For many a coffee drinker only recently discovering the wonders of the liquid gold, the image of a cappuccino stacked with a mountainous peak of frothed milk is all but a tale mentioned in conversation amongst seasoned baristas and aficionados.
However, the select few that have been around long enough to experience such wonders have also witnessed the growth and evolution of what is the specialty coffee industry.
Terms such as the “Mugaccino” and “Layered Latte” have now been replaced with “Single Origin” and “Ristretto” on café menus, and through consumer education, the token “coffee snob” is a token no more. Mention old school to these “coffee snobs”, and watch their noses turn up faster than bargain hunters on a Boxing Day sale. But, was it really that bad as we remember? The short answer is, yes. However, the long answer is, not really – from a point of view.
From a quality perspective, we can analyse, quantify and allocate grades to coffee to which, by today’s standards, coffee of yesterday was downright horrible. It is also easy to dismiss retro coffee while sipping on a 90+ Panama Geisha Espresso extracted on a $30k machine prepared by a passionate and knowledgeable barista. However, palates change over time, memories are unreliable at best, heavily influenced by our emotions – and most of us didn’t know any better.
In this case, “Ignorance is Delicious”. We only think that retro coffee was bad, because now we have had better. But try to remember back to those early days, before coffee became cool (pun intended). We’re still a kid getting taken to a café by our mums and stealing the froth off her cappuccino … Or maybe studying at uni, trying to stay awake for study? If it really was that bad, then why did we drink it?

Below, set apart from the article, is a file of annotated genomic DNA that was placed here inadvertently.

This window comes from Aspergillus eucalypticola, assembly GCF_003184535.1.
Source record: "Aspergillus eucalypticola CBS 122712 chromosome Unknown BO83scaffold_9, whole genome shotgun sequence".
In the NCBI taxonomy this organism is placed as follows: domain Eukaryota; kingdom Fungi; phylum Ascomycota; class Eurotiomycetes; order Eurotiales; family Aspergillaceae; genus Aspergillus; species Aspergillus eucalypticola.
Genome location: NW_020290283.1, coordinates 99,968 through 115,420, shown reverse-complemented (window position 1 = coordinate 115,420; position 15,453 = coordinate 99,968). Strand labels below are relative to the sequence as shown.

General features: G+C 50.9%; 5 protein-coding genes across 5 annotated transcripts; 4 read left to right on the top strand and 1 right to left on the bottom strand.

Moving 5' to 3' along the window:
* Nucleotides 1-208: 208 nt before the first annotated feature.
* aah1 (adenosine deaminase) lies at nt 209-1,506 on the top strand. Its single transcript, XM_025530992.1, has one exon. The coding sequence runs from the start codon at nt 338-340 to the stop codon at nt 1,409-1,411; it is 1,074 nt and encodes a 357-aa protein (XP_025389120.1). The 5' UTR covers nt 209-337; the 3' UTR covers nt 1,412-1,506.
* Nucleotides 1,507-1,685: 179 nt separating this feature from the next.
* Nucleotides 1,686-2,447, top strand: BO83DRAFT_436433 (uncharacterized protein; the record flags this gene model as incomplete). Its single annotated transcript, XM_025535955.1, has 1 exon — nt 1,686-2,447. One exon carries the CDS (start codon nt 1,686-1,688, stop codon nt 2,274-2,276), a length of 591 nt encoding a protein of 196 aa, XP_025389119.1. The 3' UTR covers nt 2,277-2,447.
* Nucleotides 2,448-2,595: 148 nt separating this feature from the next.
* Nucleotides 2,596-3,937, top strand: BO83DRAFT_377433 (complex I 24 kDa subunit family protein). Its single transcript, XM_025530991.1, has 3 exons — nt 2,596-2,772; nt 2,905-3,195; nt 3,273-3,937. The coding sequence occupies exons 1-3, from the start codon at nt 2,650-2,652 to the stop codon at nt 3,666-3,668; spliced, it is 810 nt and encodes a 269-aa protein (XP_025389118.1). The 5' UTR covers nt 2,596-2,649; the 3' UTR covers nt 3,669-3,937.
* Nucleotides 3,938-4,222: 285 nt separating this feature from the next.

Coffee is more than a drug; it’s an experience. It’s not the coffee we remember, but the situations, people and emotions that we associate with it that we remember – good or bad. Just think of the coffee memories you are creating right now that you will reminisce about five, 10 or 20 years from now. Like fashion, will the coffee industry see a resurgence with the infamous Layered Latte? Will retro coffee be the next “on trend”?
Who knows … Maybe future coffee drinkers will be writing an article on how bad coffee used to be in 2017.
Story by Luke Shilling